To read the rest of this article subscribe to Outdoor Indiana or pick up a copy at most Barnes and Noble bookstores, and state park inns. To subscribe, click here or call (317) 233-3046.

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Tallyho!

A foxy way of preserving tradition
By Nick Werner, OI staff

Members of the Traders Point Hunt Club in rural Zionsville escort their pack of foxhounds to club headquarters for a blessing to mark the beginning of the 2013 hunting season last October. Twenty-seven horseback riders gathered in circular formation around a flagpole.

With perfect, upright posture, the riders wore traditional English gear—tall black boots, tan breeches, a form-fitting red or black hunt jacket, and black helmet. Their steeds wore braided manes.

At the flagpole, one rider stood on foot, using a brass whistle to keep 16 pacing white-and-tan hounds from straying.

Then the ceremony began.

A white-robed, Episcopalian priest read from the Book of Psalms, starting a liturgy that emphasized the beauty of nature and ending with the Lord’s Prayer and an amen.

The customs were straight out of Europe but the flag atop the pole was the Stars and Stripes.

It was early October 2013 and official opening day for fox hunting at Traders Point Hunt Club in rural Zionsville in Boone County. As with every fox hunting season, this one began with a “Blessing of the Hounds.”

Cutline: Members of the Traders Point Hunt Club in rural Zionsville escort their pack of foxhounds to club headquarters for a blessing to mark the beginning of the 2013 hunting season last October. Missy Roetter leads, flanked by Pat Righter (left) and Cindy Lamberjack (right). Jason O’Neal trails Roetter.

To read the rest of this article subscribe to Outdoor Indiana or pick up a copy at most Barnes and Noble bookstores, and state park inns. To subscribe, click here or call (317) 233-3046.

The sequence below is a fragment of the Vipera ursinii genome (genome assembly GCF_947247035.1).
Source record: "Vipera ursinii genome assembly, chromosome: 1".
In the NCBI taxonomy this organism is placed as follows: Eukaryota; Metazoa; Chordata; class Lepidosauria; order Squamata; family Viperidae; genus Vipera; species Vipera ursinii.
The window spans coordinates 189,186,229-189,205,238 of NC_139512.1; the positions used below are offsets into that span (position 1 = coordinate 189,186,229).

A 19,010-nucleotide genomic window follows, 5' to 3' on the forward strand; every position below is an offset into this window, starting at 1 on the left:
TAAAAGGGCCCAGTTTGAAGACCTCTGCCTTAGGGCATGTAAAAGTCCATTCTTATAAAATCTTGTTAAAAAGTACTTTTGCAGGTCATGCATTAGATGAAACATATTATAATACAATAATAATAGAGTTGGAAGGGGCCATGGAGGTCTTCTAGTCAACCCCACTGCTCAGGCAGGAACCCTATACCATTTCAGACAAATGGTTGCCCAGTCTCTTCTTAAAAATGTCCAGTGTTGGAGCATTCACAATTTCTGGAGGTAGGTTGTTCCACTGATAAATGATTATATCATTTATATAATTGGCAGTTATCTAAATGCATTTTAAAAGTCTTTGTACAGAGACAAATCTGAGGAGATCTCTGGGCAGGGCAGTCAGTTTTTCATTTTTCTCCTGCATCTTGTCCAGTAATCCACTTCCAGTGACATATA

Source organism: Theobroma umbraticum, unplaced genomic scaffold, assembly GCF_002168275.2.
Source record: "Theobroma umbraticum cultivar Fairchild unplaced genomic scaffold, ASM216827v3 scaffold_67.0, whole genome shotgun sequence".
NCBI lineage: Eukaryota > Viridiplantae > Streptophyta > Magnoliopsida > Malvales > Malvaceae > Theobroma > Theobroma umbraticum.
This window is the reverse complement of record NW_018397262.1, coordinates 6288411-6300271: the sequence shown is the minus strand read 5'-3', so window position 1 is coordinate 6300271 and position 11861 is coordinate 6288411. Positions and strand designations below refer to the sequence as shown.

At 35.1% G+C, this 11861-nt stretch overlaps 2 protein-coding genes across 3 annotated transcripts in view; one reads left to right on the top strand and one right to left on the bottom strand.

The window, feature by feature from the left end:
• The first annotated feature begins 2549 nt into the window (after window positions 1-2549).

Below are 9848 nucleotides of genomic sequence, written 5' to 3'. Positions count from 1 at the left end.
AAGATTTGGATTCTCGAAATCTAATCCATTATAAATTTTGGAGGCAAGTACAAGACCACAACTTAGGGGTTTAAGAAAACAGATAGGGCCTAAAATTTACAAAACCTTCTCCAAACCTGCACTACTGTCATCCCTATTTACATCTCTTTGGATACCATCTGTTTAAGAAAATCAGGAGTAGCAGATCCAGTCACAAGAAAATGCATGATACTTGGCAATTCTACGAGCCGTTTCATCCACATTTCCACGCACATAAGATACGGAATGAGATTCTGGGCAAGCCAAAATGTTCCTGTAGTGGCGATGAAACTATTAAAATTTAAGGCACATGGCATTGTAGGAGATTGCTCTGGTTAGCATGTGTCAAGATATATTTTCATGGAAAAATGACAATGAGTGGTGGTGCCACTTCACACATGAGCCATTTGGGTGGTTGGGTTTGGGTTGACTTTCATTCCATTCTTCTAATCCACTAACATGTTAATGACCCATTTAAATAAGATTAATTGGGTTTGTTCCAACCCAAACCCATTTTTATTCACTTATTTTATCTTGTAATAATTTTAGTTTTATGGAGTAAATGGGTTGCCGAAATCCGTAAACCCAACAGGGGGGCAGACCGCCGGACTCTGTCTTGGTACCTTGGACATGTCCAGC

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ALL ABOARD

Preserving Indiana’s passenger trains
By Nick Werner, OI Staff

Steam locomotive 765, “the Wabash Cannonball” of musical fame, bound for Fort Wayne, crosses the river for which it is named between Lagro and Andrews.Two-year old Brody Herrmann couldn’t contain his excitement.

“Toot, toot,” the Indianapolis tot said. “Toot, toot.”

Brody was on the State Fair Train in summer 2013 with his mother, Melody Merida. He had spent much of his young life obsessing over trains, playing with his two train tables and watching Thomas the Tank Engine cartoons. He wore a Thomas T-shirt on this day.

The State Fair Train is an extension of the Indiana Transportation Museum (ITM). The fair train’s collection of 1937 coaches runs at about 25 mph from the Fishers Depot near the Hamilton County town’s 116th Street, down the Nickel Plate Railroad, to the Indiana State Fairgrounds on 38th Street in Indianapolis.

Thousands ride the fair train every year. Some do so because it’s more convenient to park in Fishers and commute to the Fairgrounds by rail for a half-hour than to drive. For Brody, the attraction was the train, not the fair.

ITM is based in Noblesville, also in Hamilton County. It is one of several organizations dedicated to preserving Indiana’s railroading heritage. Doing so usually includes offering rides on vintage trains over historic tracks.

Cutline: Steam locomotive 765, “the Wabash Cannonball” of musical fame, bound for Fort Wayne, crosses the river for which it is named between Lagro and Andrews.

To read the rest of this article subscribe to Outdoor Indiana or pick up a copy at most Barnes and Noble bookstores, and state park inns. To subscribe, click here or call (317) 233-3046.